NAYPYIDAW • The trial of ousted Myanmar leader Aung San Suu Kyi will begin next week, her lawyer told Agence France-Presse yesterday, with the Nobel Peace laureate facing an eclectic raft of charges - from possessing unlicensed walkie-talkies to flouting coronavirus restrictions during last year's election campaign.
Myanmar has been in uproar since Ms Suu Kyi's government was ousted in a Feb 1 coup, with near-daily protests and a civil disobedience movement.
Almost 850 people have been killed by the military, according to a local monitoring group.
The junta has hit Ms Suu Kyi, 75, with a string of criminal charges. The most serious alleges that she violated the country's Official Secrets Act (OSA).
Her trial will start on June 14 and is expected to wrap up by July 26, according to her legal team. Her lawyers have been allowed to meet her just twice since she was placed under house arrest, with weeks of delays to her legal case.
"We will get testimonies from plaintiffs and witnesses starting from (the) next hearing," her lawyer Min Min Soe said after meeting Ms Suu Kyi in the capital Naypyitaw yesterday.
There was a heavy police presence around the Naypyidaw council compound, close to where the court is located, with roadblocks along streets leading to the area, an AFP reporter said.
Ms Min Min Soe added that Ms Suu Kyi "asked all (people) to stay in good health".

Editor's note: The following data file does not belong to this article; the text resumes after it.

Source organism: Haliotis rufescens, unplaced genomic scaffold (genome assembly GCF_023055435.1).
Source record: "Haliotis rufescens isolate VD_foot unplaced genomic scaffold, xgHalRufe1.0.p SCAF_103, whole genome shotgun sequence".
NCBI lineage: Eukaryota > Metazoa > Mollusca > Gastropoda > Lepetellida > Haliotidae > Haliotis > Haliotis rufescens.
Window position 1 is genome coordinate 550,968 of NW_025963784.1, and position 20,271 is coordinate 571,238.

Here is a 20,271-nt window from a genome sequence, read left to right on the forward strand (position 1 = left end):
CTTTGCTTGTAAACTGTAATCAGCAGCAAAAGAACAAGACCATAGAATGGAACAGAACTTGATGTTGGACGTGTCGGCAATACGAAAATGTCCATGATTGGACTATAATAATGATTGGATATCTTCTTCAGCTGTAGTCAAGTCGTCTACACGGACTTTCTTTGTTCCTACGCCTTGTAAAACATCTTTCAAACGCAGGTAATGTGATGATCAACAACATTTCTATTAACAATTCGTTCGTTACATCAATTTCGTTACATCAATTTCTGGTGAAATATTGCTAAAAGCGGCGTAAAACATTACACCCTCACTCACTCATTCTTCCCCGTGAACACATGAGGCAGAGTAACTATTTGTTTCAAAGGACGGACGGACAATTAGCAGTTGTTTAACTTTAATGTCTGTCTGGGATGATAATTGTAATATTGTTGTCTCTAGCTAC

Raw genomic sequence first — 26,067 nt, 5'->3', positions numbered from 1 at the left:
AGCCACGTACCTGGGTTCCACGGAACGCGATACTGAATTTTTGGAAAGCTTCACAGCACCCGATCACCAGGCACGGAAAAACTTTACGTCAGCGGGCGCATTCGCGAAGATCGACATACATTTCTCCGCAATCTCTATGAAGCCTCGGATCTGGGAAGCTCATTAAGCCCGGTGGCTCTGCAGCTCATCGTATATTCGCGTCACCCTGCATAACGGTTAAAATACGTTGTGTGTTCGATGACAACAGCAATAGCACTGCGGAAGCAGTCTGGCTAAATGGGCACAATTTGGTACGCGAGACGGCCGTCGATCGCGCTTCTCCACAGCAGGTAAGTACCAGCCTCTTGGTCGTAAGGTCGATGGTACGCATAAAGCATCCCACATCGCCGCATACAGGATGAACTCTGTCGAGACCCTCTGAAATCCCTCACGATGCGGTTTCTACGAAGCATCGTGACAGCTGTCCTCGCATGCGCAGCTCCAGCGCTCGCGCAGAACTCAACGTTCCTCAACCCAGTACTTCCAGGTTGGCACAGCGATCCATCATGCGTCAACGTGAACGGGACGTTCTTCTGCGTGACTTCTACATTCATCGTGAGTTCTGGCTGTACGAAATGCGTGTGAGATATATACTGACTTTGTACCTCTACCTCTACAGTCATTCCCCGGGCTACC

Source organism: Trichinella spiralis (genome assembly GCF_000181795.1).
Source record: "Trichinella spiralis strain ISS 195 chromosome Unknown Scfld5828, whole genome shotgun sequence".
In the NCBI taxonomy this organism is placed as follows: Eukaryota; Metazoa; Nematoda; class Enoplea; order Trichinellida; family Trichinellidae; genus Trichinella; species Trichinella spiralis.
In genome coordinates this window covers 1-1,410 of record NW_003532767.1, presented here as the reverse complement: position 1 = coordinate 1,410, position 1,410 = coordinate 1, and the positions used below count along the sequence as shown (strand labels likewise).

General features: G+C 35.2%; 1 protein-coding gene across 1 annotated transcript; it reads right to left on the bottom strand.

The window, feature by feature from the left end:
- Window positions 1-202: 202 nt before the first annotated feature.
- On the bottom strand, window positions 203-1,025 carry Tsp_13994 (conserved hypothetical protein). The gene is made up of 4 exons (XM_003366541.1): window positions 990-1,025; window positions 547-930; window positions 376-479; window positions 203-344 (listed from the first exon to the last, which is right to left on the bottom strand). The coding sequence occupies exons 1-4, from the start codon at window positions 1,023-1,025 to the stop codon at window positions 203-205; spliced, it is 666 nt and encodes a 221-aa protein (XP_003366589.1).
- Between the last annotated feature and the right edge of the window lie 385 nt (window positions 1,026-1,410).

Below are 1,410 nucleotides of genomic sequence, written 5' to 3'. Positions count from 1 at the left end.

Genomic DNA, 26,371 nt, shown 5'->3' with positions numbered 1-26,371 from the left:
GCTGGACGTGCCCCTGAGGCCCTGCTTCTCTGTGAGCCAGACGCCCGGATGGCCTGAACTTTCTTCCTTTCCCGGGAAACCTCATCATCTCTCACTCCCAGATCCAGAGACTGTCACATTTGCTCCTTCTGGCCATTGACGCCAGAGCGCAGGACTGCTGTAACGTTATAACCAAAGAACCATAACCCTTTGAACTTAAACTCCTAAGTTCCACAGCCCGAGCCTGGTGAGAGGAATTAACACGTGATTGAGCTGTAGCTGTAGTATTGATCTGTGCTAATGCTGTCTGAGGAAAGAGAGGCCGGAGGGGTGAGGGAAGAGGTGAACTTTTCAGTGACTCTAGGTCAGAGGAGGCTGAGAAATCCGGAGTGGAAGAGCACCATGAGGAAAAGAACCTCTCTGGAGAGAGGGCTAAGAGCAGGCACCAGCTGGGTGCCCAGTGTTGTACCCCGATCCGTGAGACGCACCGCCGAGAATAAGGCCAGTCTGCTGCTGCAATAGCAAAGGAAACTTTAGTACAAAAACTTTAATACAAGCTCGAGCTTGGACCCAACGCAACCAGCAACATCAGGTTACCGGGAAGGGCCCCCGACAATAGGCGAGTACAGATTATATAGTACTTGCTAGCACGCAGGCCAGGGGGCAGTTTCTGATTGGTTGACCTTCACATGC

Ms Suu Kyi spent more than 15 years under house arrest during the previous military rule before her 2010 release and rise to power in elections held five years later.
Junta leader Min Aung Hlaing has justified his power grab by citing alleged electoral fraud in the November polls, which Ms Suu Kyi's National League for Democracy (NLD) won in a landslide.
The junta has previously said it would hold fresh elections within two years, but has also threatened to dissolve the NLD.
Envoys from Asean have called on the junta to free all political prisoners and discussed implementing a regional "consensus" to end turmoil since the Feb 1 coup, the regional bloc said.
Myanmar's junta has shown little sign of heeding April's five-point agreement among the 10 Asean countries, which include Myanmar, calling for an end to violence, political talks and the naming of a regional special envoy.
Meanwhile, Asean envoys had a meeting with Mr Min Aung Hlaing in Naypyitaw last Friday.
The state-run Global New Light of Myanmar said the meeting covered "implementation of the recommendation of initial survey of Asean" and "terror acts" by junta opponents as well as the army's plan to hold elections.
AGENCE FRANCE-PRESSE, REUTERS